At first glance this wide bookcase is pushing, maybe exceeding, the strength limits of most woods, especially pine. However, I assure you that it is not and I thought that I would address the structural choices/solutions that I have employed in this design. I’ll begin at the top and work my way down.
The top shelf is stiffened by an apron running under its rear edge. This apron does double duty as well by adding a small amount of lateral stability to the entire case assembly. To maximize the effect I’ll glue and peg the top shelf to the apron to form a single structural member.
Next down in the assembly is the angled shelf. It’s this shelf that will hold the largest books and therefore carry the most weight. This shelf is made much more rigid by gluing and pegging a wider rear apron board to it. By angling it rearward I moved the center of gravity towards the juncture of the shelf and the rear apron board. This means that the load on the shelf will be more evenly distributed between the two boards. The big bonus is that the angled shelf assembly adds a good bit of lateral rigidity to the entire case.
Below the angled shelf assembly is the drawer bank assembly. At the rear of this section is a housed full-width panel with an apron board above and below. At the front there is an apron board below. The two horizontal boards are connected by dividers. The drawer dividers both stiffen the boards above and blow them as well as transfer the load of the upper shelf of the drawer assembly down to the lower the panel. Which then transfers the weight to the front and rear apron boards and finally into the sides and then to the floor.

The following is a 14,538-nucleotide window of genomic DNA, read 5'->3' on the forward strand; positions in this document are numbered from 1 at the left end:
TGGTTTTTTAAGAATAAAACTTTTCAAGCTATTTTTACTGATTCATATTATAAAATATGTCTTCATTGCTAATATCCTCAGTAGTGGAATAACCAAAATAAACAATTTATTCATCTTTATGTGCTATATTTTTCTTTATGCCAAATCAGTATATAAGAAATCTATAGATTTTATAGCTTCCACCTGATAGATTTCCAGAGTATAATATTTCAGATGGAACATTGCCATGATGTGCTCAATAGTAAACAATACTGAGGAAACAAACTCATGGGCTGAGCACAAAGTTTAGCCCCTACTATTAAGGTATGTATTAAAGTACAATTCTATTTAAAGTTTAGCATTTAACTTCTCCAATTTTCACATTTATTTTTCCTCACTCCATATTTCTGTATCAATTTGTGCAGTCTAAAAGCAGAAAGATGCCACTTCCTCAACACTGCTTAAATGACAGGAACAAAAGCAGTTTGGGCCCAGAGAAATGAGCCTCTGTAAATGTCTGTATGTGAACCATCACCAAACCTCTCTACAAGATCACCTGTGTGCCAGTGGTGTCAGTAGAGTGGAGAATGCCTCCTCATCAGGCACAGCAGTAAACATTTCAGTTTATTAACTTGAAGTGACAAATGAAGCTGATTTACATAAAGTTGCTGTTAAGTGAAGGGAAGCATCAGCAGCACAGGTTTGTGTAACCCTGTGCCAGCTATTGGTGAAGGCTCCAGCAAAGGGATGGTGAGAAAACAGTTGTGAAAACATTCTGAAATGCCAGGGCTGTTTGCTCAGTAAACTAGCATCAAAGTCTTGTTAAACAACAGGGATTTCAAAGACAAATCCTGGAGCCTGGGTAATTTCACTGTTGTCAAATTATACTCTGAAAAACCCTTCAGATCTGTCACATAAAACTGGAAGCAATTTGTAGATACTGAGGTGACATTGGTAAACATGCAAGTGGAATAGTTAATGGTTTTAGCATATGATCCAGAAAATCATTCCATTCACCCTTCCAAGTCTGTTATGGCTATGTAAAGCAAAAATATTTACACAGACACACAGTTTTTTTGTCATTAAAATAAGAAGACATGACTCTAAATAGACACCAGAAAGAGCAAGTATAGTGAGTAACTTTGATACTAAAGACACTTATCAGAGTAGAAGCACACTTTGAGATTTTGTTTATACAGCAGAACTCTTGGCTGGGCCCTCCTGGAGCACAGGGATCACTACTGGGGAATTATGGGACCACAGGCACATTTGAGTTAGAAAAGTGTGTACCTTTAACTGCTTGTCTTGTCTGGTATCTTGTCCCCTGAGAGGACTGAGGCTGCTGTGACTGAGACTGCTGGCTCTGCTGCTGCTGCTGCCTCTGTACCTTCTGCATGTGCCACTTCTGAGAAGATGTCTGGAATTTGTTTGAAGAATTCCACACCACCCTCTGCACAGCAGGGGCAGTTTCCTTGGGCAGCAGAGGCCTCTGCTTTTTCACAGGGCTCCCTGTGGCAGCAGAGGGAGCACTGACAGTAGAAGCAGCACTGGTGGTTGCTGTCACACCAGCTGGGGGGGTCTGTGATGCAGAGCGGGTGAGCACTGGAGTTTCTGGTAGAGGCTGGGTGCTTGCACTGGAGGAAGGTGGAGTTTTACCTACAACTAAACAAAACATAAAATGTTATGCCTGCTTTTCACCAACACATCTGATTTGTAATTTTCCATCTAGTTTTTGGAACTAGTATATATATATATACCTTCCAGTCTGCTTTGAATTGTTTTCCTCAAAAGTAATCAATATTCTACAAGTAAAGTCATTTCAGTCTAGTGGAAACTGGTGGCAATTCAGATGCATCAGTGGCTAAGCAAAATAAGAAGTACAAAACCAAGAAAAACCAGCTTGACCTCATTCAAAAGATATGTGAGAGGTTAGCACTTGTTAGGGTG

Finally, the bottom apron boards, front and rear, are lapped to the sides. While a seemingly simple joint, it creates a very rigid connection that fights to prevent lateral movement. Effectively locking the bottom of bookcase in place. While not strong enough to stop the entire case from racking, when used in combination with all of the above, the joint is one more piece of the puzzle that results in a very strong and stable assembly.
OK, that is probably the most boring post I’ve written to date. But I thought that I should go over the details since the strength of the assembly is dependent on every piece being into place. Like a big game of Jenga, pull out the wrong piece and the whole thing could fall apart.
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Not boring. 🙂 Great illustration and design.
Not boring at all – very interesting. As I was reading it, I was thinking that it blows away all my posts! 😉
Glad you found it interesting. I enjoy your posts very much…so I think you are giving my drivel far too much weight.
Very interesting, especially the explanation about the benefit of the angled shelf.
Thanks Sylvain. You were already onto the importance of the angled shelf. It really is the key to the structural integrity of this design.
Not boring at all. Really enjoyed that breakdown.
Thanks Randall. I’m glad to here you found it interesting.
Looks to me like you’ve got plenty of strength built in. It can be a fine line between getting it right and over-engineering. I think you’ve done a beautiful job here.
Thanks. A full load of books adds a good bit of weight and I wanted to be sure this design would handle that for the long term. Ive seen far too many bookcases with sagging shelves and racked frames. I did not want to add mine to the list. 😉
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